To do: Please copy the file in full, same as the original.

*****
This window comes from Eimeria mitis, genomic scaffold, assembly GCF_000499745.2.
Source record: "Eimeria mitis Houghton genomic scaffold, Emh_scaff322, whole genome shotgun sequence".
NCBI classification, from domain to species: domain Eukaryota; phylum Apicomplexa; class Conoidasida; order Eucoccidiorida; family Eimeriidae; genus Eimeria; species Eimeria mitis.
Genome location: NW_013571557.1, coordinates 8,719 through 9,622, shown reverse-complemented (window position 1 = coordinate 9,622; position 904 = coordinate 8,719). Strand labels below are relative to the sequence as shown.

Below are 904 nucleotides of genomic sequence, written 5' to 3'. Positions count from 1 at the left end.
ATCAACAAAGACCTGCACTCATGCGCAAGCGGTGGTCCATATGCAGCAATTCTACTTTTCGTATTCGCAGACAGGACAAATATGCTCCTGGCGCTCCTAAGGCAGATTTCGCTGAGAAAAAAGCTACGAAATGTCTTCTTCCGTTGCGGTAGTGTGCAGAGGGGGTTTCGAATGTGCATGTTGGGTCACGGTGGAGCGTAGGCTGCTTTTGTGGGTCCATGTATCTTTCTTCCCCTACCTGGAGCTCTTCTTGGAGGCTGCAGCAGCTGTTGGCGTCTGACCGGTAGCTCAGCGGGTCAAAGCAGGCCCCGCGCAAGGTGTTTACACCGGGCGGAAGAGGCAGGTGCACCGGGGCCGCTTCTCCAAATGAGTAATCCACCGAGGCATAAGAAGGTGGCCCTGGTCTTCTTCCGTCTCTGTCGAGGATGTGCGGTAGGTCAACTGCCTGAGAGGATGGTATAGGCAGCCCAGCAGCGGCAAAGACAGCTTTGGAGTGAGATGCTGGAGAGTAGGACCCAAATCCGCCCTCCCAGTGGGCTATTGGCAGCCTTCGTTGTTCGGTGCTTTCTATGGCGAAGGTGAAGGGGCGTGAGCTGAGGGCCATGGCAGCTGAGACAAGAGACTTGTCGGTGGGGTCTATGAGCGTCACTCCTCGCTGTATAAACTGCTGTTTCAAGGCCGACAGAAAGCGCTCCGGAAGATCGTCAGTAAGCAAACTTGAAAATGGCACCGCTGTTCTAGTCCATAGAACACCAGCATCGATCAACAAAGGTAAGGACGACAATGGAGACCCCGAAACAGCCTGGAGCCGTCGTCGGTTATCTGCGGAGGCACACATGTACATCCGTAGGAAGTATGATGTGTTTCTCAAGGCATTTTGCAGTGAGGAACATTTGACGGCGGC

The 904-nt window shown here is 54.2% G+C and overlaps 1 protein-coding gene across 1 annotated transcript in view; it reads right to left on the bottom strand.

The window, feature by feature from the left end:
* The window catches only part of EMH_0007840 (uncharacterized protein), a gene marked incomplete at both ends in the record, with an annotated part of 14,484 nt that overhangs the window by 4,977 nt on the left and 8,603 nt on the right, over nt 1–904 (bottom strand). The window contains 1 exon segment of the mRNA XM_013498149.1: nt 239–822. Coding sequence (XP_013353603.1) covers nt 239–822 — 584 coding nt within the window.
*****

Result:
This window comes from Eimeria mitis, genomic scaffold, assembly GCF_000499745.2.
Source record: "Eimeria mitis Houghton genomic scaffold, Emh_scaff322, whole genome shotgun sequence".
NCBI classification, from domain to species: domain Eukaryota; phylum Apicomplexa; class Conoidasida; order Eucoccidiorida; family Eimeriidae; genus Eimeria; species Eimeria mitis.
Genome location: NW_013571557.1, coordinates 8,719 through 9,622, shown reverse-complemented (window position 1 = coordinate 9,622; position 904 = coordinate 8,719). Strand labels below are relative to the sequence as shown.

Below are 904 nucleotides of genomic sequence, written 5' to 3'. Positions count from 1 at the left end.
ATCAACAAAGACCTGCACTCATGCGCAAGCGGTGGTCCATATGCAGCAATTCTACTTTTCGTATTCGCAGACAGGACAAATATGCTCCTGGCGCTCCTAAGGCAGATTTCGCTGAGAAAAAAGCTACGAAATGTCTTCTTCCGTTGCGGTAGTGTGCAGAGGGGGTTTCGAATGTGCATGTTGGGTCACGGTGGAGCGTAGGCTGCTTTTGTGGGTCCATGTATCTTTCTTCCCCTACCTGGAGCTCTTCTTGGAGGCTGCAGCAGCTGTTGGCGTCTGACCGGTAGCTCAGCGGGTCAAAGCAGGCCCCGCGCAAGGTGTTTACACCGGGCGGAAGAGGCAGGTGCACCGGGGCCGCTTCTCCAAATGAGTAATCCACCGAGGCATAAGAAGGTGGCCCTGGTCTTCTTCCGTCTCTGTCGAGGATGTGCGGTAGGTCAACTGCCTGAGAGGATGGTATAGGCAGCCCAGCAGCGGCAAAGACAGCTTTGGAGTGAGATGCTGGAGAGTAGGACCCAAATCCGCCCTCCCAGTGGGCTATTGGCAGCCTTCGTTGTTCGGTGCTTTCTATGGCGAAGGTGAAGGGGCGTGAGCTGAGGGCCATGGCAGCTGAGACAAGAGACTTGTCGGTGGGGTCTATGAGCGTCACTCCTCGCTGTATAAACTGCTGTTTCAAGGCCGACAGAAAGCGCTCCGGAAGATCGTCAGTAAGCAAACTTGAAAATGGCACCGCTGTTCTAGTCCATAGAACACCAGCATCGATCAACAAAGGTAAGGACGACAATGGAGACCCCGAAACAGCCTGGAGCCGTCGTCGGTTATCTGCGGAGGCACACATGTACATCCGTAGGAAGTATGATGTGTTTCTCAAGGCATTTTGCAGTGAGGAACATTTGACGGCGGC

The 904-nt window shown here is 54.2% G+C and overlaps 1 protein-coding gene across 1 annotated transcript in view; it reads right to left on the bottom strand.

The window, feature by feature from the left end:
* The window catches only part of EMH_0007840 (uncharacterized protein), a gene marked incomplete at both ends in the record, with an annotated part of 14,484 nt that overhangs the window by 4,977 nt on the left and 8,603 nt on the right, over nt 1–904 (bottom strand). The window contains 1 exon segment of the mRNA XM_013498149.1: nt 239–822. Coding sequence (XP_013353603.1) covers nt 239–822 — 584 coding nt within the window.